For certain literary lovers, working at a bookstore is the ultimate culmination of their passion for books. There’s just something really appealing about the cozy atmosphere, the endless supply of reading material, the special author events, and the community bookstores foster in the local area. However, it appears wages at some of these magical places leave a lot to be desired. That is why this week, the staff at the British book retailer Waterstones have drafted a petition calling for Waterstones’ managing director, James Daunt, to pay the retailer’s booksellers a livable wage starting at £9/hour.
This petition was signed by more than 6,000 people, and it justifies workers’ demands by stating that “working for a rate of pay that is below the living wage results in booksellers who are stressed, preoccupied and who have little spare time and energy to devote to buying books, reading them, and keeping up with news and trends in the industry – all of which activities are undertaken outside contracted hours, and which many staff consider to be (and are encouraged to view as) integral to their role.” More than 1,3000 authors also showed their support for Waterstones booksellers with their own open letter to Daunt, emphasizing the vital role booksellers play in keeping the publishing industry’s success.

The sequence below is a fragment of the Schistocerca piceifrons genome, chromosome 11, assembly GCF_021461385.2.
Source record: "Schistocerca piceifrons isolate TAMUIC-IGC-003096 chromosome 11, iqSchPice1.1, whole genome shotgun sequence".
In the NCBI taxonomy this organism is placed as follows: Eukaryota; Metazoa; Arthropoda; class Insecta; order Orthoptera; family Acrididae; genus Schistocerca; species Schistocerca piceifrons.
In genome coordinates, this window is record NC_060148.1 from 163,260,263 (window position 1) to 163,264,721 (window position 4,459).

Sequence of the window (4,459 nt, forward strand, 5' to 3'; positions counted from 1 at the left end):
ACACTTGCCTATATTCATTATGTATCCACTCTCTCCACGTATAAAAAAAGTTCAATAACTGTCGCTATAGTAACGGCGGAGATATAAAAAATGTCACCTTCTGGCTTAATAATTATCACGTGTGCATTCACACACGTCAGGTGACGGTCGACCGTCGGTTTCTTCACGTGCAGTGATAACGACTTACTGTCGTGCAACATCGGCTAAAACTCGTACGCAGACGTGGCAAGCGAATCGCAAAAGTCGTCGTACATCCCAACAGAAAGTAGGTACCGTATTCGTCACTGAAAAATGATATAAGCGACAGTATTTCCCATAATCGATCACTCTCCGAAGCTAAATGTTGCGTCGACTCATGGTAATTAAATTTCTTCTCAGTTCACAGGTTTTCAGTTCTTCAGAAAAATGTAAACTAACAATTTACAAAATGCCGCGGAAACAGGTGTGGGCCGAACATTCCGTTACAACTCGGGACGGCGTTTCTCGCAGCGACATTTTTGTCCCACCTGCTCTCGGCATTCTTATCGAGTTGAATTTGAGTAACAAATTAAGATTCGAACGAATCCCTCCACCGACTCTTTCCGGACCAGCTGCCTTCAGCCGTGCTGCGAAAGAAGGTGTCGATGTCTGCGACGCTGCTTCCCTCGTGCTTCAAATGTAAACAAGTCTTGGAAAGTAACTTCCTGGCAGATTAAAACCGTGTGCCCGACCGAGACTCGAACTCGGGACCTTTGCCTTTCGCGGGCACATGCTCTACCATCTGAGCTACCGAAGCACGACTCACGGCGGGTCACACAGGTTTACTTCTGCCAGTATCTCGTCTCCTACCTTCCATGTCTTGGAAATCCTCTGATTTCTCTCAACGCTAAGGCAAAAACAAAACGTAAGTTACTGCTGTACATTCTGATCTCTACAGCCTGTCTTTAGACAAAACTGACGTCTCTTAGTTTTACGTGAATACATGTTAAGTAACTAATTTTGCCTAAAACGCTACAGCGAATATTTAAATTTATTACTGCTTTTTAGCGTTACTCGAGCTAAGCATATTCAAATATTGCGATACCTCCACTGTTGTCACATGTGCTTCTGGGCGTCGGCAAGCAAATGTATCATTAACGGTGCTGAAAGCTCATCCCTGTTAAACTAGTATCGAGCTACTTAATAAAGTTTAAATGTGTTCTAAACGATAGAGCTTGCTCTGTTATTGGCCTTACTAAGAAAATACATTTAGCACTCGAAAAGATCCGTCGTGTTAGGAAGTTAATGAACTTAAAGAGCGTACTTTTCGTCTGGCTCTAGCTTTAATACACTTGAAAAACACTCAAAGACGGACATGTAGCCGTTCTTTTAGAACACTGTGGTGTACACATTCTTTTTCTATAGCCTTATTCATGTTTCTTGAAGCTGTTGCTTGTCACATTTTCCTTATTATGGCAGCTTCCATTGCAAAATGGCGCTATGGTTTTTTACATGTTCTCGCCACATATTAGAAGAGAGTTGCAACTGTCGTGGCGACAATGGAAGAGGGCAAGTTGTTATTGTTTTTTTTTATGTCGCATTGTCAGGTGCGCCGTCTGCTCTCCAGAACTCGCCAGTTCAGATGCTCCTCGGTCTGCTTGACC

On his part, Daunt has been… less than supportive. In his own public comments, he claims that the retailer cannot afford a wage increase right now, but the retailer has a commitment to a “progressive pay scale” based on promoting and paying booksellers more as they gain experience. He also doesn’t think this lack of livable wages within the company indicates that the business is not viable, as through their aforementioned pay scale Waterstones will promote “career advancement and pay progression within the company.” Or, you know, it will promote bookseller employees to eventually seek higher paying career opportunities at places that will respect and value their time as a baseline of their employment. But what do I know! I’ll be keeping my fingers to the pulse on this one, that’s for sure.